This study is a cases series of 34 patients with respiratory cancer (n=18) and musculoskeletal disorders (MSD) (n=16) who were identified by the ODU at Hospital del Mar as suspected cases of OD.3 Twenty-three were male (17 respiratory cancers and 6 MSD), 22 were younger than 70 years (6 respiratory cancers and 16 MSD) and 23 were manual workers (12 respiratory cancers and 11 MSD). Of those, 31 patients started the process for OD recognition and 27 had a final resolution by the INSS.

The “total time” was defined as the period elapsed since a patient was identified by the ODU until final resolution by INSS (n=27), and it was divided into three subperiods: 1) “ODU time” as the period while the ODU evaluated the patients to confirmed the suspected OD (n=34); 2) “patient time” as time it took the patient to decide and report his/her case to the INSS (n=31); and 3) “INSS time” as the time elapsed while INSS evaluated the case until final recognition, or not, the OD (n=27). Percentages were calculated regarding the previous step.

Each period was quantified by weeks using the median, and percentiles 25 and 75 (interquartile range [IQR]) according to sex, age (less than 50, 50 to 70, and more than 70 years), and occupational category (non-manual and manual). Median differences were tested by the Mann-Whitney U and Kruskal-Wallis tests with R software.

The clinical research ethics committee from Hospital del Mar approved this project on 20th January 2017, number 2016/6822/I, and data are available on request.


Out of 18 identified respiratory cancer cases of possible OD, 16 (89%) were reported to the INSS, of those 15 (94%) finished the recognition INSS process, and 12 (86%) were finally recognized by the INSS. Among the 16 identified MSD cases, 15 (94%) started the recognition process, 12 (80%) finalized it, and only 2 (17%) were recognized. Seventeen (94%) respiratory cases were men, most (67%) were 70 years or older, and 67% were manual workers. Ten MSD cases (63%) were women, 56% were 50 to 70 years of age and 69% were manual workers.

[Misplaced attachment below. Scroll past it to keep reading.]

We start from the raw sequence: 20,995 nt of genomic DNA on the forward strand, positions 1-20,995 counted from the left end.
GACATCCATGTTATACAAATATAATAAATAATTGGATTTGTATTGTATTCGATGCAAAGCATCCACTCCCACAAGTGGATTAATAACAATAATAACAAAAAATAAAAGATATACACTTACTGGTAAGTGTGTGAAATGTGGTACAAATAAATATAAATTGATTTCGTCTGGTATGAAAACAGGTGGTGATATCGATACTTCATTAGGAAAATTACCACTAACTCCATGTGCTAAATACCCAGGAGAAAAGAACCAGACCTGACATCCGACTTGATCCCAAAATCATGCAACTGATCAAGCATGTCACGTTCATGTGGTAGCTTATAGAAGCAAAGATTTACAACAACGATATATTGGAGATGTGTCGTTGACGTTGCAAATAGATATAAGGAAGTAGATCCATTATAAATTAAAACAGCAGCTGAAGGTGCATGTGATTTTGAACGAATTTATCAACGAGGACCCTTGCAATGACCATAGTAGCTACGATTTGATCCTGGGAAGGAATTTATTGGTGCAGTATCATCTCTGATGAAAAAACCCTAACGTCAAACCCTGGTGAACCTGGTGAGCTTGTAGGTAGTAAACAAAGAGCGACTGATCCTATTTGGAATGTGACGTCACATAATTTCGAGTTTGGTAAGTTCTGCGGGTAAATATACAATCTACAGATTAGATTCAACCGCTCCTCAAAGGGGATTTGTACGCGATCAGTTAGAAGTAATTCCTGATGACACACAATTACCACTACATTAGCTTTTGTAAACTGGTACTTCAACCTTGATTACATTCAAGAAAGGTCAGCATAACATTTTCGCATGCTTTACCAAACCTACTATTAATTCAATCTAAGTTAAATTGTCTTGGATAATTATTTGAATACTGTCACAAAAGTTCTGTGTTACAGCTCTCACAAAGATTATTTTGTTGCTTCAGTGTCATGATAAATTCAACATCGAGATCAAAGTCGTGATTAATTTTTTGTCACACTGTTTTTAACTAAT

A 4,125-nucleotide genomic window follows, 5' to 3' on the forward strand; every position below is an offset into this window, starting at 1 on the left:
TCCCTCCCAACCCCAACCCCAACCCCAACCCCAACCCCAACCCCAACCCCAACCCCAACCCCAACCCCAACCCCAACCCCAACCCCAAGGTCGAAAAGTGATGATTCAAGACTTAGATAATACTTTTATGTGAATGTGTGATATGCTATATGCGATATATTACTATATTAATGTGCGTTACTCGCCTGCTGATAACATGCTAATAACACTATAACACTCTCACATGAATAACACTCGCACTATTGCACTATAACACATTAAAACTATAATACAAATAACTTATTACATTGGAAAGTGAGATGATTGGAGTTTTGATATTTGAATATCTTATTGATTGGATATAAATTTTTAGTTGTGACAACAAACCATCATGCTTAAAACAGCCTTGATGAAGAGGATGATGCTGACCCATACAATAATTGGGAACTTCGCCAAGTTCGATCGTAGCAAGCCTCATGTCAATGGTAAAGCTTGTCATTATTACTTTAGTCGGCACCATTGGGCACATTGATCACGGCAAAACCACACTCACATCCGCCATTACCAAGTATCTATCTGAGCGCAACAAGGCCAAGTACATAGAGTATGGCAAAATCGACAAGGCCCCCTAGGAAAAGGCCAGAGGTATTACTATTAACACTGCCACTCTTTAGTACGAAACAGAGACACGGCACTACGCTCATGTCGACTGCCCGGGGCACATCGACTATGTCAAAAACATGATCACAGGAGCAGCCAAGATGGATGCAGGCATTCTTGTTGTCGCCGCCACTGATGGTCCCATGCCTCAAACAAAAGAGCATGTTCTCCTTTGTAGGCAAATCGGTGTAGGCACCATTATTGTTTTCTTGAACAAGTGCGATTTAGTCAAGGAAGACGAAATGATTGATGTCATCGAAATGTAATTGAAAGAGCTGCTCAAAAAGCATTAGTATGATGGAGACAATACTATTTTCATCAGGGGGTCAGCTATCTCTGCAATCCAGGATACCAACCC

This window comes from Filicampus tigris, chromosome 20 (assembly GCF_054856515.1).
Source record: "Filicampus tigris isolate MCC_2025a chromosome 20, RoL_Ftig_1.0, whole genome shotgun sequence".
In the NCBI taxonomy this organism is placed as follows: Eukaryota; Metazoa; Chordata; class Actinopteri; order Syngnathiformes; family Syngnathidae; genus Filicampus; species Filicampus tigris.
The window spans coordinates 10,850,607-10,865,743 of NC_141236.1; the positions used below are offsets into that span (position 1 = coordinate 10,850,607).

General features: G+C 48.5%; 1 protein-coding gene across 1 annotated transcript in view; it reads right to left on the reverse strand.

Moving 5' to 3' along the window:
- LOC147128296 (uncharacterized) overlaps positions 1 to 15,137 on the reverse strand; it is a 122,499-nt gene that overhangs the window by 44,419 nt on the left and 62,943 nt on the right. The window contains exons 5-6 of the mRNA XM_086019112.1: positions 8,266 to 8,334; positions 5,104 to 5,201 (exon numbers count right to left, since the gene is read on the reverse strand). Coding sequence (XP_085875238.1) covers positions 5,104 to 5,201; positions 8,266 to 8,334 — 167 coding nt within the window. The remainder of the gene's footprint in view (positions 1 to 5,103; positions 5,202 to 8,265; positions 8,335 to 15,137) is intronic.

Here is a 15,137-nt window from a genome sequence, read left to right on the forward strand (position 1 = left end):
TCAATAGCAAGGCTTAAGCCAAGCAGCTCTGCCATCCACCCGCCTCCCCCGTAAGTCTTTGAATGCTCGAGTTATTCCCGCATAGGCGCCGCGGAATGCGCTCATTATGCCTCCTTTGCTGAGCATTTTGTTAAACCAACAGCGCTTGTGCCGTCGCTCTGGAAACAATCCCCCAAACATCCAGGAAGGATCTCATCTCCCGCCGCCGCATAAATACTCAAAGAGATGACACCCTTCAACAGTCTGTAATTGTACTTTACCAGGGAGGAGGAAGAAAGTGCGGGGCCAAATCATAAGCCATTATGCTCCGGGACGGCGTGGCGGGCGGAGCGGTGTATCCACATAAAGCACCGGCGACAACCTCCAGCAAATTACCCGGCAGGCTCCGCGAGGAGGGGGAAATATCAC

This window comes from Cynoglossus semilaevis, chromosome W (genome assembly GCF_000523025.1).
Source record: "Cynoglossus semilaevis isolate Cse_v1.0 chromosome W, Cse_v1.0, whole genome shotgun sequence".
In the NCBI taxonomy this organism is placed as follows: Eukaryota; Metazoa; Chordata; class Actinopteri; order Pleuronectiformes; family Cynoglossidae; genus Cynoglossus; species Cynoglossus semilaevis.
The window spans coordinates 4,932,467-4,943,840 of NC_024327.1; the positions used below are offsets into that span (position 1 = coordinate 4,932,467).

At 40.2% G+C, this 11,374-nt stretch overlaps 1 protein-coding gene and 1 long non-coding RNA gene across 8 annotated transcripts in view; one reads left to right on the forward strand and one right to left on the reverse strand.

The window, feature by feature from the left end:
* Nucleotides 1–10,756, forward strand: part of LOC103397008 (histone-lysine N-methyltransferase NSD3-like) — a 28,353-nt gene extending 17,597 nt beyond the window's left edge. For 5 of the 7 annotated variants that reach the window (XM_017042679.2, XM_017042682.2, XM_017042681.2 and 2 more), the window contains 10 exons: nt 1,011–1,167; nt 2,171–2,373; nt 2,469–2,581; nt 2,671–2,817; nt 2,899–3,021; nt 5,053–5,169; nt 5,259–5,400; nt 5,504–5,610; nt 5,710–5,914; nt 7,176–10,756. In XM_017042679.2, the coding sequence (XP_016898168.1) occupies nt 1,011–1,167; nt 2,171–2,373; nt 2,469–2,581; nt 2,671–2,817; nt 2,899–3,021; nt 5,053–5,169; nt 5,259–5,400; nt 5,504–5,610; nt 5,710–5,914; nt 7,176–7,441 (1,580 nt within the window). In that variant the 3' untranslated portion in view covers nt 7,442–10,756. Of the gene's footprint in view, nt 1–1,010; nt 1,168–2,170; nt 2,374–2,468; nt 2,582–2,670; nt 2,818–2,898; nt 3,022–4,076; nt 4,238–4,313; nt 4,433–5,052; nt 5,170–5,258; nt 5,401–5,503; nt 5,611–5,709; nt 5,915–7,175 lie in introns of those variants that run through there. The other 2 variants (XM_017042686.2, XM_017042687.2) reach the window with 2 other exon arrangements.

The median total time for the 27 cases who had final resolution by INSS was 51 weeks (IQR 34-123 weeks). The ODU time was 3 weeks (1-8), the patients time 2 weeks (0-8) and the INSS time was 42 weeks (18-100). There were no statistically significant differences for sex, age or occupational category for any of the analysed periods (p>0.10) (Table 1).

Table 1.

Process for the recognition of suspected occupational diseases: time periods (weeks) for patients (n=34) from referral by a hospital clinician to the Occupational Disease Unit (ODU) to its final resolution of recognition by the INSS (Spanish National Institute of Social Security). Occupational Health Service, Hospital del Mar (Barcelona, Spain), 2010-2019.

Variables/time periods  ODU timea(n=34)Patient timeb(n=31)INSS timec(n=27)Total time(n=27)
  Median (IQR)  pd  Median  p25  p75  pd  Median  p25  p75  pd  Median  p25  p75  pd 
Male  7.1 (1.7-12.6)    11.0  21.0  0.10445.7  23.5  145.1  0.52596.6  42.7  202.3  0.107
Female  3.1 (0.7-7.4)  0.243  1.1  5.8  37.0  17.0  92.4  40.4  25.4  94.2 
<50  3.0 (0.0-9.1)  0.748.1  61.4  0.32582.4  28.0  168.0  0.696153.1  52.8  228.4  0.231
50-70  3.1 (0.7-7.1)  4.0  10.8  45.7  13.0  96.3  47.1  24.4  97.0 
>70  3.9 (1.9-11.1)  0.3  3.9  37.0  21.1  71.7  40.4  32.0  74.4 
Occupational categories
Non manual  3.1 (0.3-7.6)  0.5135.6  23.6  0.21752.6  18.3  164.4  0.83657.3  26.3  236.1  0.54
Manual  5.4 (1.6-8.9)  0.0  6.7  39.0  13.0  96.3  47.1  35.4  97.0 
RC  3.3 (1.4-7.6)  0.9591.3  5.8  0.27233.1  16.7  90.4  0.38238.7  27.8  92.8  0.165
MSD  4.3 (0.4-9.1)  4.0  16.4  46.4  20.3  154.8  80.3  39.2  214.1 
Total  3.3 (1.4-8.2)  2.3  8.1  42.4  17.6  99.5  50.9  33.6  122.6 

IQR: interquartile range (p25-p75); MSD: musculoskeletal disorder; RC: respiratory cancer.


ODU time: time that took the ODU to confirm, or not, the possible OD suspicion sent by a clinician.


Patient time: time since the ODU report of confirmed suspected OD is delivered to the patient until he/she decides to start the administrative process at INSS.


INSS time: time since INSS analyses each case until final positive or negative resolution.


Comparison medians tests.

For respiratory cancer cases, the median total time was 39 weeks (28-93), and for MSD cases 80 weeks (39-214). For both groups, the largest subperiod was the INSS time (respiratory cancer: 33 weeks; MSD: 46 weeks) and the shortest was the ODU time (respiratory cancer: 3 weeks; MSD: 4 weeks). These differences were not statistically significant.


According to our study, patients must wait almost a whole year to get official recognition, or not, since a first suspicion is made by a hospital physician hospital in Spain. This time seems to be determined both by the institution involved in the process, and the type of disease, although differences were not statistically significant.